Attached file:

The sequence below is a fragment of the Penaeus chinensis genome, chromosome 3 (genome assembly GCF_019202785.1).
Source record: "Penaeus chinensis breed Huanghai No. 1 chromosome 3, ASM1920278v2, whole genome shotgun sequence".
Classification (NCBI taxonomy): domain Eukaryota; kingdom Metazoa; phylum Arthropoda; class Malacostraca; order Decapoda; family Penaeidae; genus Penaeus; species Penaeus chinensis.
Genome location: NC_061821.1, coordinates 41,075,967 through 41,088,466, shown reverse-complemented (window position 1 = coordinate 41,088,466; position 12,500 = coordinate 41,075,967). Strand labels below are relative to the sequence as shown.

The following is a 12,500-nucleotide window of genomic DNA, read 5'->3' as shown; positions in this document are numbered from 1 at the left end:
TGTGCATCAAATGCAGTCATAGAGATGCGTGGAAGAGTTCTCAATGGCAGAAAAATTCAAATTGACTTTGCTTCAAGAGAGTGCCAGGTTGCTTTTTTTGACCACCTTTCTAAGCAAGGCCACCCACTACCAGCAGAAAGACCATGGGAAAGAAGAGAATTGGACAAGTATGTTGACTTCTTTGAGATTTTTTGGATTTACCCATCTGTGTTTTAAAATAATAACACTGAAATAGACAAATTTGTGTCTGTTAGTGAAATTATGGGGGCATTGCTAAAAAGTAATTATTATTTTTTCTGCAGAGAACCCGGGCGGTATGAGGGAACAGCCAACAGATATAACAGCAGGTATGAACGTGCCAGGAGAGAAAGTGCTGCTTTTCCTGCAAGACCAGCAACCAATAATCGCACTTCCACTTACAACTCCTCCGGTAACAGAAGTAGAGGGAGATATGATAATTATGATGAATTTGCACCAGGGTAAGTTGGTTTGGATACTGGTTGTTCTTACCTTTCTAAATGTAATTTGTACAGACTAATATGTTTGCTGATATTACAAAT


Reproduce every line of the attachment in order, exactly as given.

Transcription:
The sequence below is a fragment of the Penaeus chinensis genome, chromosome 3 (genome assembly GCF_019202785.1).
Source record: "Penaeus chinensis breed Huanghai No. 1 chromosome 3, ASM1920278v2, whole genome shotgun sequence".
Classification (NCBI taxonomy): domain Eukaryota; kingdom Metazoa; phylum Arthropoda; class Malacostraca; order Decapoda; family Penaeidae; genus Penaeus; species Penaeus chinensis.
Genome location: NC_061821.1, coordinates 41,075,967 through 41,088,466, shown reverse-complemented (window position 1 = coordinate 41,088,466; position 12,500 = coordinate 41,075,967). Strand labels below are relative to the sequence as shown.

The following is a 12,500-nucleotide window of genomic DNA, read 5'->3' as shown; positions in this document are numbered from 1 at the left end:
TGTGCATCAAATGCAGTCATAGAGATGCGTGGAAGAGTTCTCAATGGCAGAAAAATTCAAATTGACTTTGCTTCAAGAGAGTGCCAGGTTGCTTTTTTTGACCACCTTTCTAAGCAAGGCCACCCACTACCAGCAGAAAGACCATGGGAAAGAAGAGAATTGGACAAGTATGTTGACTTCTTTGAGATTTTTTGGATTTACCCATCTGTGTTTTAAAATAATAACACTGAAATAGACAAATTTGTGTCTGTTAGTGAAATTATGGGGGCATTGCTAAAAAGTAATTATTATTTTTTCTGCAGAGAACCCGGGCGGTATGAGGGAACAGCCAACAGATATAACAGCAGGTATGAACGTGCCAGGAGAGAAAGTGCTGCTTTTCCTGCAAGACCAGCAACCAATAATCGCACTTCCACTTACAACTCCTCCGGTAACAGAAGTAGAGGGAGATATGATAATTATGATGAATTTGCACCAGGGTAAGTTGGTTTGGATACTGGTTGTTCTTACCTTTCTAAATGTAATTTGTACAGACTAATATGTTTGCTGATATTACAAAT